Members of New York's powerful Jewish community lambasted the International Olympic Committee's refusal to hold a minute of silence Friday for the Israeli athletes massacred at the Munich games 40 years ago.
"There are three words I have for the International Olympic Committee," Eliot Engel, a congressman from New York state, said at a ceremony in Manhattan. "Shame on you!"
Engel was among dozens of Israeli and Jewish-American leaders who held their own minute of silence to remember the 11 victims of the 1972 bloodbath at the hands of Palestinian militants.
A large board with the black and white photos of the 11 stood next to the podium on a sidewalk where speaker after speaker excoriated IOC President Jacques Rogge for ruling that no official minute of silence would be held at the opening of the London games Friday.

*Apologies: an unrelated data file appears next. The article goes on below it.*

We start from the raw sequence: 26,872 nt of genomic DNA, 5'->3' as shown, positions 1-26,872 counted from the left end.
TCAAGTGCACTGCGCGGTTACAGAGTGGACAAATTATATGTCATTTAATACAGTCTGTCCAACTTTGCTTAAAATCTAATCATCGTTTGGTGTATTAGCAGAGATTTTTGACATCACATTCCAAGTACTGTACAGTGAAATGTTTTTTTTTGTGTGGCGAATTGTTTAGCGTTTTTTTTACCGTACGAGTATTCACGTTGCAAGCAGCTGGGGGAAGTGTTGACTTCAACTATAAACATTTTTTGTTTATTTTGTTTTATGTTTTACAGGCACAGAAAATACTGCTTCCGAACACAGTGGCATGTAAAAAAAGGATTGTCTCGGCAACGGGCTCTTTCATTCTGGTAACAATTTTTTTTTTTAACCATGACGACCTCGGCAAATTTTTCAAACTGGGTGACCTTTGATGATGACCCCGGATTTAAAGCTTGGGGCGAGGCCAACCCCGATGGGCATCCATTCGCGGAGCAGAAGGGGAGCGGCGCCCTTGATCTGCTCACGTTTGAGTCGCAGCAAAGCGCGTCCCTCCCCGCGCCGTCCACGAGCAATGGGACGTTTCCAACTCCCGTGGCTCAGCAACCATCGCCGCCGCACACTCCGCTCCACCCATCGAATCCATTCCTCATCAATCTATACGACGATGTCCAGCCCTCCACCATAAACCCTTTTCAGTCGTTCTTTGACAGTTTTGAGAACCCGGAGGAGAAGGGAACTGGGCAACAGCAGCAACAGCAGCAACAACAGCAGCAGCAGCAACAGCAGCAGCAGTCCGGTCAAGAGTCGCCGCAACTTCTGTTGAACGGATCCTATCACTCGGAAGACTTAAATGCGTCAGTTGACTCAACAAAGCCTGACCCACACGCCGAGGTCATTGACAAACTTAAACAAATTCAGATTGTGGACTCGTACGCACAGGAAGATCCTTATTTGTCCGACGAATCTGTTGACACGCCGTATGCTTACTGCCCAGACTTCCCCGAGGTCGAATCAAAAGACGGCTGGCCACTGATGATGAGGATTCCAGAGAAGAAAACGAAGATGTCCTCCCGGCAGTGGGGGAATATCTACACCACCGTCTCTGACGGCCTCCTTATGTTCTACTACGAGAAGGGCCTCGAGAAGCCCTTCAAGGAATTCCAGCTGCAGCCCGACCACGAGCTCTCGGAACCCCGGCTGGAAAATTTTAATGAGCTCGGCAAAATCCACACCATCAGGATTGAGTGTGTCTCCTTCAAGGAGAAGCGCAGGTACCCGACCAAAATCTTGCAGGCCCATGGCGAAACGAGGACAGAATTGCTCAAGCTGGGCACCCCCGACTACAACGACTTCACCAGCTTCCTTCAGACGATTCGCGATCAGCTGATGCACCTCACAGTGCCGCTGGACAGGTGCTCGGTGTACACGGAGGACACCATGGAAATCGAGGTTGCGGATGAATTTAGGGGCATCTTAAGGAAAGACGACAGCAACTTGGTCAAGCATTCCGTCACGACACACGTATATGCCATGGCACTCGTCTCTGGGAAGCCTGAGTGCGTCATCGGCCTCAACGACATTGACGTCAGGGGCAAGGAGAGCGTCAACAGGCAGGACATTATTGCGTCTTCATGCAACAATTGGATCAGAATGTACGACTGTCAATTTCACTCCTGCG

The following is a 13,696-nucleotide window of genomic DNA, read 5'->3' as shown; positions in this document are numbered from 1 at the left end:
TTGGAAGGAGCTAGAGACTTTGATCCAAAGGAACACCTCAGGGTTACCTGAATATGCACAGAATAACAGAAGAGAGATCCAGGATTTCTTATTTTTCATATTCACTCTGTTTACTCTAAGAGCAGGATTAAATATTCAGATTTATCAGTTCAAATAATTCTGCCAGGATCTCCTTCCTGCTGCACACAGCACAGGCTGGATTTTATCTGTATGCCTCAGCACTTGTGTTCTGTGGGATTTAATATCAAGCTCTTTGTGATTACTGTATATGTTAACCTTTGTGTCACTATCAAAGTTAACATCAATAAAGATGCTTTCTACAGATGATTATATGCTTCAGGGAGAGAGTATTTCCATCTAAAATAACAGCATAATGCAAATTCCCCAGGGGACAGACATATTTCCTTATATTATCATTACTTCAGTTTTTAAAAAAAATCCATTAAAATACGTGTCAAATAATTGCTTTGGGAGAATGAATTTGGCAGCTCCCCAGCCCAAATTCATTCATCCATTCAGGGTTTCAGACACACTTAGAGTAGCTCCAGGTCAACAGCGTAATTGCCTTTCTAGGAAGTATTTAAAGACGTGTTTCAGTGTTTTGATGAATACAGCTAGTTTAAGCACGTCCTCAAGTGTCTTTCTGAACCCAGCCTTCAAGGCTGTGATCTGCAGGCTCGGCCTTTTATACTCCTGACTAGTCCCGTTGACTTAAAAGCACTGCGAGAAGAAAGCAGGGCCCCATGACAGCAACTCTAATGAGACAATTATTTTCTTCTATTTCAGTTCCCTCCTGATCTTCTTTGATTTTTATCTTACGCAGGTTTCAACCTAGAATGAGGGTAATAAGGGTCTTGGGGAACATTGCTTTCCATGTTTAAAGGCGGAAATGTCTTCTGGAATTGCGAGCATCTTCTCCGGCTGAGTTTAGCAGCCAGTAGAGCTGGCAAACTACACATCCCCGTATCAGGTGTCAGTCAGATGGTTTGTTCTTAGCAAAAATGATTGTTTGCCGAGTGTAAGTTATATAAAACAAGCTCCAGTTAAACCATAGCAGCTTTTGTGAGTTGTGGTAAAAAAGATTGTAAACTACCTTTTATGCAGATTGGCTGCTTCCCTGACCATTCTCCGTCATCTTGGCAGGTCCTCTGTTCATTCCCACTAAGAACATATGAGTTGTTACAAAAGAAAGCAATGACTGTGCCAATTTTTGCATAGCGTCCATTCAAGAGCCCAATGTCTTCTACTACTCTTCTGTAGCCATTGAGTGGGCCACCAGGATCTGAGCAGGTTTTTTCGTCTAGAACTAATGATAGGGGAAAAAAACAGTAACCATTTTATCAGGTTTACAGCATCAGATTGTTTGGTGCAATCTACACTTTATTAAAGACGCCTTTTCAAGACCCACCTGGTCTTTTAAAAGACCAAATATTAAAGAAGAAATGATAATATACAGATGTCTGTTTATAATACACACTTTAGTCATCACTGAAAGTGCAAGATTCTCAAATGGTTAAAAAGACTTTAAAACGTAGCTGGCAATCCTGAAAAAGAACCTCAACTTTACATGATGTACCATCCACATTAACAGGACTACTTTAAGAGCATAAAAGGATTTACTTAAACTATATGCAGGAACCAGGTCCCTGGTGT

Among them was Avi Melamed, who was an unofficial coach with the Israeli swimming team in Munich and narrowly escaped death.
"It's just a moment of silence we're asking for to commemorate the first Olympic battlefield," he said, recalling the terrifying moments after gunmen burst into the Israeli residence in the Olympic Village.
Rogge, who held an impromptu minute's silence when he toured the Athletes' Village in London on Monday, says that making such a gesture during the opening ceremony would politicize the event.